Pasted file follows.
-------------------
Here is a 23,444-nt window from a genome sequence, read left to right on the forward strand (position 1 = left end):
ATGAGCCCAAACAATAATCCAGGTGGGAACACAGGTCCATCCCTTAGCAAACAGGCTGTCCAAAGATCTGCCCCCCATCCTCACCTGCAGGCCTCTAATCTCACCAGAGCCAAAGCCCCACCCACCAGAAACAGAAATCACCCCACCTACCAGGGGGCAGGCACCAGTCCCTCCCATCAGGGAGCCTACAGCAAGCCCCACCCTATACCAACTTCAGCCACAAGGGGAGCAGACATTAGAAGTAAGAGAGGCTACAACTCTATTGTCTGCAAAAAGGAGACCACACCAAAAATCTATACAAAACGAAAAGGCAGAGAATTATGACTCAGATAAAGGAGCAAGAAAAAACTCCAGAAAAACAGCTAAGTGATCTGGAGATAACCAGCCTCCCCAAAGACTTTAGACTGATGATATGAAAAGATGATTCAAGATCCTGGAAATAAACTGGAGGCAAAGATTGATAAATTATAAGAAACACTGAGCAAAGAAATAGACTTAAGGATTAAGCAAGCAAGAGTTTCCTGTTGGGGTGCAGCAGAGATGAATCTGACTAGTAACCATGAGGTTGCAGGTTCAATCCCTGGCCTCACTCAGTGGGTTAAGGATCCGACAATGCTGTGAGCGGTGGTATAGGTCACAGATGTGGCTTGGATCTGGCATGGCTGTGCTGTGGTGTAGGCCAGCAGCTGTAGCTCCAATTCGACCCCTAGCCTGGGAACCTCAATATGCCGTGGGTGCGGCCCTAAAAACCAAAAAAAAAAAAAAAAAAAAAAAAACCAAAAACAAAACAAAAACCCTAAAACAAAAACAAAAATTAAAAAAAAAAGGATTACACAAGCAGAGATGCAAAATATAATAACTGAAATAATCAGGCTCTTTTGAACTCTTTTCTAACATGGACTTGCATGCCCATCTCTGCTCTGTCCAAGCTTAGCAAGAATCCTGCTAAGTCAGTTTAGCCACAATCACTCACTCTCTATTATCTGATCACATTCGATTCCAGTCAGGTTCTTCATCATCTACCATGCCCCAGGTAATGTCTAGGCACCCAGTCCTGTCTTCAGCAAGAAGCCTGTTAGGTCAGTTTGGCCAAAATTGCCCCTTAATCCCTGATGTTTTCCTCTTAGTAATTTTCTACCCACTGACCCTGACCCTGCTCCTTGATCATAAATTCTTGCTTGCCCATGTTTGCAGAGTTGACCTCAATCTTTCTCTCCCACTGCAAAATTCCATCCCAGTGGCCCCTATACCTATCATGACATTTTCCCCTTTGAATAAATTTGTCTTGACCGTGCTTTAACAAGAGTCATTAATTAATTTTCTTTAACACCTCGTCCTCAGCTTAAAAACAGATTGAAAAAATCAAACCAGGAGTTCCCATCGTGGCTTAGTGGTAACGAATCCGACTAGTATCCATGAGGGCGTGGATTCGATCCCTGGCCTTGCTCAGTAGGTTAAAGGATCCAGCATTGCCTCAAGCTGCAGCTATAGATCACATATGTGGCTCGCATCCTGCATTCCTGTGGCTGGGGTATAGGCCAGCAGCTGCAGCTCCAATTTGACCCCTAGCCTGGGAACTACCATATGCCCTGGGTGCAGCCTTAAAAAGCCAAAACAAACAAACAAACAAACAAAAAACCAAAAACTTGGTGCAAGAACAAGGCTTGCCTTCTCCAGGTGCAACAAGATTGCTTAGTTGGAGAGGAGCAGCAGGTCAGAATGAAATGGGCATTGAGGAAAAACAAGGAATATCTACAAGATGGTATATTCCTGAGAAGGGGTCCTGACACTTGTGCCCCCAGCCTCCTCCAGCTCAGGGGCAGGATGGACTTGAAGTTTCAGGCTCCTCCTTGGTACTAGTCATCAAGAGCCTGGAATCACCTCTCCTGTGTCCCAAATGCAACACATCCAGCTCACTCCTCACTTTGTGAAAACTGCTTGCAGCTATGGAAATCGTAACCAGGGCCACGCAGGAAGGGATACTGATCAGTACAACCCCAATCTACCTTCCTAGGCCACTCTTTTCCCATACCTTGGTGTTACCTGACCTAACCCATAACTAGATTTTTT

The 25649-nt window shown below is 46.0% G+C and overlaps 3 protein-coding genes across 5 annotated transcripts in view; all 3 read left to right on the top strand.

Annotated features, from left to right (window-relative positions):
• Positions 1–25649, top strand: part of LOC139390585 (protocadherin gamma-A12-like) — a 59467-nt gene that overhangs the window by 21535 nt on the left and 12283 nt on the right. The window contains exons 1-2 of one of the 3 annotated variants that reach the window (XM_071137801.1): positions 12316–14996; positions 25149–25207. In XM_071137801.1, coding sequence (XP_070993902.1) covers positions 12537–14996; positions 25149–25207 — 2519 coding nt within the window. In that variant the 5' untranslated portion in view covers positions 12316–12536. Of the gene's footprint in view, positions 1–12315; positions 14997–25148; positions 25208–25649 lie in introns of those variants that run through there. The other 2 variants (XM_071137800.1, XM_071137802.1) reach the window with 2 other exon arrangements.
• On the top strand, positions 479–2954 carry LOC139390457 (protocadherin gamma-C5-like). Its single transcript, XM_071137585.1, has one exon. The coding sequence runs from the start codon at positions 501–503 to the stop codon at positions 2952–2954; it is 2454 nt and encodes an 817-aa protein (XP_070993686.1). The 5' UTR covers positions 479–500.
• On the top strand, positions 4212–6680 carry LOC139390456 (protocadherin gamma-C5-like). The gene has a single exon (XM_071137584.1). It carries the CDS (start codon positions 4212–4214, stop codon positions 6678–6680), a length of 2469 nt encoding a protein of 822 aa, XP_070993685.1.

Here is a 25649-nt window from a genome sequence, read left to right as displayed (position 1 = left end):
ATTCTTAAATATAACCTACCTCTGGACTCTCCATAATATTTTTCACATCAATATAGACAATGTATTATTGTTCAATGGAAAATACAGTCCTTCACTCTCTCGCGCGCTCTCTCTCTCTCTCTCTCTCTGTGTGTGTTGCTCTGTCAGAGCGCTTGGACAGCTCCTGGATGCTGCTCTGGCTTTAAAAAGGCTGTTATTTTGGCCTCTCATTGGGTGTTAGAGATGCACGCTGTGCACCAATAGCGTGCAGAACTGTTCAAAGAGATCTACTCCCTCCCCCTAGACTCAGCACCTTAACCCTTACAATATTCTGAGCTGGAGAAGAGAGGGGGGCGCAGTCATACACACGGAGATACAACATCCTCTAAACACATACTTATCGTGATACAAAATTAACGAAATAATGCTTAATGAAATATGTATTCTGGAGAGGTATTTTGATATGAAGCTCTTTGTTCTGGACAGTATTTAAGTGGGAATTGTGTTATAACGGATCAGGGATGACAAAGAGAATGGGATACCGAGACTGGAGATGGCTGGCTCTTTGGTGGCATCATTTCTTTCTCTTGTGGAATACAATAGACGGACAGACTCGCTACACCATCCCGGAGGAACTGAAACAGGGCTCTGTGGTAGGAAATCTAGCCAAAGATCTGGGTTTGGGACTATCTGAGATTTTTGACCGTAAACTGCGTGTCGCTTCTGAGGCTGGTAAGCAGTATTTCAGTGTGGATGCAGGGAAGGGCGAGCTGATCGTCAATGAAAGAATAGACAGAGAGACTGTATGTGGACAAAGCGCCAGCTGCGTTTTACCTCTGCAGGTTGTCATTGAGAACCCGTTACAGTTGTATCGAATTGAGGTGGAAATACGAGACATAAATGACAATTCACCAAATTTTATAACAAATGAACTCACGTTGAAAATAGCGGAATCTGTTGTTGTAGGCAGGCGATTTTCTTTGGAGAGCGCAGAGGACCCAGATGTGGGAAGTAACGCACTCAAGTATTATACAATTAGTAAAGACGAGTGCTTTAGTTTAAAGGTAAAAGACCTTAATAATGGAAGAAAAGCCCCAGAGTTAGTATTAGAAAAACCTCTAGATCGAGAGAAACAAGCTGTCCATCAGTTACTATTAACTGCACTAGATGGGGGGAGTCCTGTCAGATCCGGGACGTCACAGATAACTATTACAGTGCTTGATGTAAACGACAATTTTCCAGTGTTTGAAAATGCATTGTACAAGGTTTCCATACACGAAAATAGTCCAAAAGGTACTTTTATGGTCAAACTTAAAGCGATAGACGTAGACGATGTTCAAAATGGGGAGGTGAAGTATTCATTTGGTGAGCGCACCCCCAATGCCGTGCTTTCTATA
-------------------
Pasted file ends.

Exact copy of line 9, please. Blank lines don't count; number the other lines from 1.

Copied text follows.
ATTCTTAAATATAACCTACCTCTGGACTCTCCATAATATTTTTCACATCAATATAGACAATGTATTATTGTTCAATGGAAAATACAGTCCTTCACTCTCTCGCGCGCTCTCTCTCTCTCTCTCTCTCTGTGTGTGTTGCTCTGTCAGAGCGCTTGGACAGCTCCTGGATGCTGCTCTGGCTTTAAAAAGGCTGTTATTTTGGCCTCTCATTGGGTGTTAGAGATGCACGCTGTGCACCAATAGCGTGCAGAACTGTTCAAAGAGATCTACTCCCTCCCCCTAGACTCAGCACCTTAACCCTTACAATATTCTGAGCTGGAGAAGAGAGGGGGGCGCAGTCATACACACGGAGATACAACATCCTCTAAACACATACTTATCGTGATACAAAATTAACGAAATAATGCTTAATGAAATATGTATTCTGGAGAGGTATTTTGATATGAAGCTCTTTGTTCTGGACAGTATTTAAGTGGGAATTGTGTTATAACGGATCAGGGATGACAAAGAGAATGGGATACCGAGACTGGAGATGGCTGGCTCTTTGGTGGCATCATTTCTTTCTCTTGTGGAATACAATAGACGGACAGACTCGCTACACCATCCCGGAGGAACTGAAACAGGGCTCTGTGGTAGGAAATCTAGCCAAAGATCTGGGTTTGGGACTATCTGAGATTTTTGACCGTAAACTGCGTGTCGCTTCTGAGGCTGGTAAGCAGTATTTCAGTGTGGATGCAGGGAAGGGCGAGCTGATCGTCAATGAAAGAATAGACAGAGAGACTGTATGTGGACAAAGCGCCAGCTGCGTTTTACCTCTGCAGGTTGTCATTGAGAACCCGTTACAGTTGTATCGAATTGAGGTGGAAATACGAGACATAAATGACAATTCACCAAATTTTATAACAAATGAACTCACGTTGAAAATAGCGGAATCTGTTGTTGTAGGCAGGCGATTTTCTTTGGAGAGCGCAGAGGACCCAGATGTGGGAAGTAACGCACTCAAGTATTATACAATTAGTAAAGACGAGTGCTTTAGTTTAAAGGTAAAAGACCTTAATAATGGAAGAAAAGCCCCAGAGTTAGTATTAGAAAAACCTCTAGATCGAGAGAAACAAGCTGTCCATCAGTTACTATTAACTGCACTAGATGGGGGGAGTCCTGTCAGATCCGGGACGTCACAGATAACTATTACAGTGCTTGATGTAAACGACAATTTTCCAGTGTTTGAAAATGCATTGTACAAGGTTTCCATACACGAAAATAGTCCAAAAGGTACTTTTATGGTCAAACTTAAAGCGATAGACGTAGACGATGTTCAAAATGGGGAGGTGAAGTATTCATTTGGTGAGCGCACCCCCAATGCCGTGCTTTCTATA